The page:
Systems Trump Discipline

The final piece of the pyramid is the foundation. Just like building a home, your foundation holds everything up. It’s not sexy and nobody will see it, but it’s the most important part of the building process if you want a solid house. In this case, the foundation is the systems you’ll use to ensure your tactics are consistently executed.

Goals are just dreams without systems to make them happen. Discipline will break down for all of us unless there’s a system in place to hold you accountable. My Friday email is a prime example. I am held accountable by the fact that I’ve made a promise to deliver an email every Friday. I take that promise seriously. The accountability has lead to a Friday schedule that ensures The Recipe gets sent. I’m now applying this across all of my marketing. Every tactic will be backed by a system moving forward.

To Sum It All Up

Setting big goals is pointless if you don’t have the strategy, tactics, and systems in place to make them happen. On the flip side, strategy, tactics, and systems are pointless if they aren’t moving you toward a Big Hairy Goal.

If you’re struggling to get something off the ground, try giving the pyramid planning system a go. Dip your toe in the water by only committing to one tactic backed by a single system. Small actions can add up to big things. The pyramids of ancient Egypt certainly weren’t built in a day.

Have a friend struggling to move past go? Share this with them. Let’s help them get off the ground.

This post was originally delivered to The Recipe community. The Recipe is an email I send each Friday for entrepreneurs and marketers. You can Sign Up Right Here

How To Craft A Brand Script That Tells Your Company Story

Does everyone on your team know what you do?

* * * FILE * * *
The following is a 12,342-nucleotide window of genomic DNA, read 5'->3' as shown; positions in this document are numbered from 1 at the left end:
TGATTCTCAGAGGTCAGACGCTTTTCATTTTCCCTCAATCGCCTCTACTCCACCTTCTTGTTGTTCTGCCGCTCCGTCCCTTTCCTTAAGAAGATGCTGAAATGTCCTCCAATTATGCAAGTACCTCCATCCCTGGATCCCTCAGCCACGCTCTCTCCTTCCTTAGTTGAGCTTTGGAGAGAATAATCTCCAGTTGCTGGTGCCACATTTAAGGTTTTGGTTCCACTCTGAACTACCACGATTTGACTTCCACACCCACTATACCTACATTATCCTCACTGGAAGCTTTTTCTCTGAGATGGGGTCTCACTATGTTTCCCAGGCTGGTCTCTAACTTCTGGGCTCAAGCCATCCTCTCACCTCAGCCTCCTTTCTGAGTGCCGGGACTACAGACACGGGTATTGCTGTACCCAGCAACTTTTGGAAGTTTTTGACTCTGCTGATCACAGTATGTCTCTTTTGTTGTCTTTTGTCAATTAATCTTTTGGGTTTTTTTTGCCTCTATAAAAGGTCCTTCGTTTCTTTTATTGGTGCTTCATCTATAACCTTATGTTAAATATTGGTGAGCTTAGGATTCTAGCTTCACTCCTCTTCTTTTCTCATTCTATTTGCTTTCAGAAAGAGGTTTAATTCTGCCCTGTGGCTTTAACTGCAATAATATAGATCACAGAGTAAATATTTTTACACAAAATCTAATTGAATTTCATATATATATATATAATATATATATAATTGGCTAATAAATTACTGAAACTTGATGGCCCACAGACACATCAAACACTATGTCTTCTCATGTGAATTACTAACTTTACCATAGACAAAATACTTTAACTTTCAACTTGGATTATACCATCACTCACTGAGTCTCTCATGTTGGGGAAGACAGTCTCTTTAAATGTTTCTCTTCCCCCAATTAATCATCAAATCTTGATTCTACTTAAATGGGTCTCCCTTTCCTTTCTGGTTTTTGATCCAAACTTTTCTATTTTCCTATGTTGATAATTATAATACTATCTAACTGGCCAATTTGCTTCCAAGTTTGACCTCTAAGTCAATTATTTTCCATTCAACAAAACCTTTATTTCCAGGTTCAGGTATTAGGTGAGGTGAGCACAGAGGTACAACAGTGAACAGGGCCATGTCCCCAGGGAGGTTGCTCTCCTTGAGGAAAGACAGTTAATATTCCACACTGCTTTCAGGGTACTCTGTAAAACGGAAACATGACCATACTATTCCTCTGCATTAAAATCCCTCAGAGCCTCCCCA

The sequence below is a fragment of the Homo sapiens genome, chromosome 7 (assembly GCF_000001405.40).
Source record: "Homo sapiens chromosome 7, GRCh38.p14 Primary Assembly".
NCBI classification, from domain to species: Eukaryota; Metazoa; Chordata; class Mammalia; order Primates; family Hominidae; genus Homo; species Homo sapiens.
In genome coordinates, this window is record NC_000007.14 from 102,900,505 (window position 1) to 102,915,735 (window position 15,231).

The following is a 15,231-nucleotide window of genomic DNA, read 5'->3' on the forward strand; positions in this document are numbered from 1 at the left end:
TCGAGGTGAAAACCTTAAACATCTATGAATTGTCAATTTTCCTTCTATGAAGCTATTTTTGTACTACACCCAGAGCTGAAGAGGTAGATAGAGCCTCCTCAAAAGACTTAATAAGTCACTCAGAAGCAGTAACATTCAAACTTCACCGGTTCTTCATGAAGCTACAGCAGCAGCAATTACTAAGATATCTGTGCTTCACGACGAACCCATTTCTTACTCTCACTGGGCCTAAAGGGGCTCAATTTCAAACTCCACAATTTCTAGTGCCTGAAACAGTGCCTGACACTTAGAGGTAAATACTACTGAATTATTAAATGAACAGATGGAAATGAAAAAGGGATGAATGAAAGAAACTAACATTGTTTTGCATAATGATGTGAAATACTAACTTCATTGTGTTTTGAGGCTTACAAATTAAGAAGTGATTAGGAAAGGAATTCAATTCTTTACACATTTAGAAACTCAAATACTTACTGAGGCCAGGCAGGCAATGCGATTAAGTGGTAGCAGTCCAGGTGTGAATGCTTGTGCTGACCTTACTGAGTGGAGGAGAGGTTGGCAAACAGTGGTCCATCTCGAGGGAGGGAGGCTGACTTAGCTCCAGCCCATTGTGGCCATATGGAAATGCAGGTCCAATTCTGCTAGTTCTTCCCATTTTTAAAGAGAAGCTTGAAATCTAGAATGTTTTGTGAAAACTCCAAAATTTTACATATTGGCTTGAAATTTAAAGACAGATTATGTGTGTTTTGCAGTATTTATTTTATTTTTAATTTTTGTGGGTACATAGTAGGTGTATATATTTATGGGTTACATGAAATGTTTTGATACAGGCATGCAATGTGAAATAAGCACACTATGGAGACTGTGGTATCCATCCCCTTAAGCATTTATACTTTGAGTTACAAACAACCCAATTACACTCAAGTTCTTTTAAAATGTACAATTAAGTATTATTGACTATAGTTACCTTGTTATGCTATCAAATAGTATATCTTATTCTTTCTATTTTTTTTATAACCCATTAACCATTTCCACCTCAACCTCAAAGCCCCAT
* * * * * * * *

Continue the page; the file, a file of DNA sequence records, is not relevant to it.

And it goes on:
I’ll bet you’d be surprised by some of the answers employees or coworkers give to the question,

“What does your company do?”

Do you ramble incoherently when you’re asked?

You’re not alone. This is the most common problem I come across when I start working with a company.

I’m going to share the brand script framework I use for clients (and myself) in this post. Follow this structure and you’ll clarify every piece of communication that comes out of your company. This precise script has helped teams of all sizes convey a consistent brand position.

But first a little story…

I recently went to a neighbor’s house for a party where I only knew a couple of people. The scene transpired as you’d expect. We stood around, ate food, had a few drinks, and rattled through the standard conversation.

I stepped onto the porch to grab another beer and ended up chatting with a nice (and talkative guy). I could tell he was amped up to tell me about his work, so I let him lead the way.

He was passionate about their company and spent five or six minutes explaining what they do. Five minutes is a long time for a dinner party pitch. I’m fairly certain he would have referenced a slide deck if he had one on his phone. I started regretting my third high gravity IPA as I struggled to follow their founding story, key technologies, office location, funding to date, and a list of every single product they offer.

When he finished, he finally asked me what I do. I simply answered,

“I help people like you that are passionate about their business simplify everything you just told me into a sentence.”

The only difference between me and my talkative new friend is that I have a script to follow. My script keeps me from rambling on about every aspect of my business that nobody else cares to hear.

Scripts Tell A Story

Here’s how you avoid becoming that guy. Follow these prompts and you’ll have a nice foundation for your website, marketing, presentations, and company culture. This script naturally progresses you through the creation of a story. You identify your main character (customer), the conflict (customer pain or desire), and the resolution (how you solve their problem). Add in some author credibility (differentiator) and you provide a compelling reason for people to read your story.

Go ahead and complete the following script.

Our Customer Is…

They Desire…

We Help Them By…

The One Thing That Makes Us Different Is…

Keep your answers short. Every company should be able to answer these questions without a paragraph for each point. If you can’t repeat your script by heart, keep simplifying until you can rattle these points off without reading.

Here’s what the Special Sauce company script looks like.

Our Customer Is…
Companies with quality products or services that deliver on their promise.

They Desire…
Clarity on who their customer is, how to reach them, and how to make them buy.

We Help Them By…
Saying the right thing, to the right customers, in the right places to drive sustainable growth.